I just want to start by gushing over this storytelling style. Short story collections always have a soft spot in my heart. In the case of The Roots Grow, all of the short stories come together to create one truly dark tale. 


I also loved the clear Lovecraftian influence of this story. It’s clear that this was something that the author was going for, from interviews and social media comments. But I could tell before I saw any of that. 

The story in The Roots Grow is one of madness. But more than that, it’s one of madness and destruction that the victims could not have avoided. There was no being clever enough to avoid these dark roots that touched them. There was no being strong enough, or selfless and good enough. If the roots reach out and touch you, you’ve already lost. 

Finally, I want to extend some praise to my favorite character, Joanne. She is dealing with her own madness, her own demons. But she still finds kindness and strength to help others when they need her. Even against some truly dark odds. 

What didn’t work

All that being said, I will say that some of the short stories felt incomplete. One prime example is What Lies In The Icy Soil. This appears to be nothing more than the tale of a person possessed by the need to dig. He digs up something that for sure shouldn’t be dug up. But there’s nothing more to the story. We don’t know who this person is. We don’t know who might be missing him, or what might come of this thing he dug up. As a part of the whole story, it fits. But if we are to consider every tale by its own merit, this one doesn’t have much of anything going for it.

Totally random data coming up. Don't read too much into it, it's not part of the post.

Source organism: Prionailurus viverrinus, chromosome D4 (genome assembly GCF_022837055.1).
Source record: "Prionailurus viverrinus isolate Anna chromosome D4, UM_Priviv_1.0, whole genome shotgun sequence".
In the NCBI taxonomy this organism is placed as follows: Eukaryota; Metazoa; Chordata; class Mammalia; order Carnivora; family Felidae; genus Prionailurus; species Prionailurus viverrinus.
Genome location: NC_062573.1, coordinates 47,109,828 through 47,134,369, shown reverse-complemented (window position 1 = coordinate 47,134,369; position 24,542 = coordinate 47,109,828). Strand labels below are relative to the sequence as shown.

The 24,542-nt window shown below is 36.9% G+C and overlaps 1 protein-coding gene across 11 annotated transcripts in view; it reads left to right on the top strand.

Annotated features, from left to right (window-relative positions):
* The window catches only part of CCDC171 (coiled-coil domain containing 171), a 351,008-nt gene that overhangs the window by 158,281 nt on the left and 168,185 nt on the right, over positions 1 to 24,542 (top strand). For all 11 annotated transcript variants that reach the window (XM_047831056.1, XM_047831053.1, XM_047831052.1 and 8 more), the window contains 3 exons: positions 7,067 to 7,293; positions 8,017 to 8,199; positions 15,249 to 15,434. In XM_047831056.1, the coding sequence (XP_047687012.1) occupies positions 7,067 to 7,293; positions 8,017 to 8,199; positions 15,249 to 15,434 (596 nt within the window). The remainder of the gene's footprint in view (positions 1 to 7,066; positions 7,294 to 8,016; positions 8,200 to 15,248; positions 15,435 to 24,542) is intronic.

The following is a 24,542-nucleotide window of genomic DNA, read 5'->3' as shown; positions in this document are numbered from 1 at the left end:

That being said, this is one story in a round ten that wasn’t much of anything. The rest of the stories were wonderfully eerie, both on their own and as part of a whole. 

The Roots Grow Into The Earth comes out on October 7th. And I think it would be a perfect addition to your Halloween reading list.  4 out of 5 stars (4 / 5)

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Book Reviews

Strange Eons Review: Cornfields and Eldritch Gods



“The elder gods arrived in the sky in early September, like an unholy aurora borealis stretching across a midnight sky. Their vastness blocked the sun, an unending eclipse, a liminal state, a breath that was inhaled but never let go. Lovecraft got it wrong, I think. It was not the sight of the gods that made humanity go mad. It’s what they destroy that hurts us. Somehow, these elder gods, these aliens, had killed time itself.” – Strange Eons by Keria Perkins

Strange Eons is a short story published in Bourbon Penn Issue 30 by Keira Perkins. Perkins, is an Indiana writer of short fiction and poetry that has also appeared in Non-Stalgia and The Heartland Society of Women Writers. Bourbon Penn is an online and print journal that specializes in speculative, odd, and surreal fiction. All issues are available to be read online for free or can be purchased as a paperback from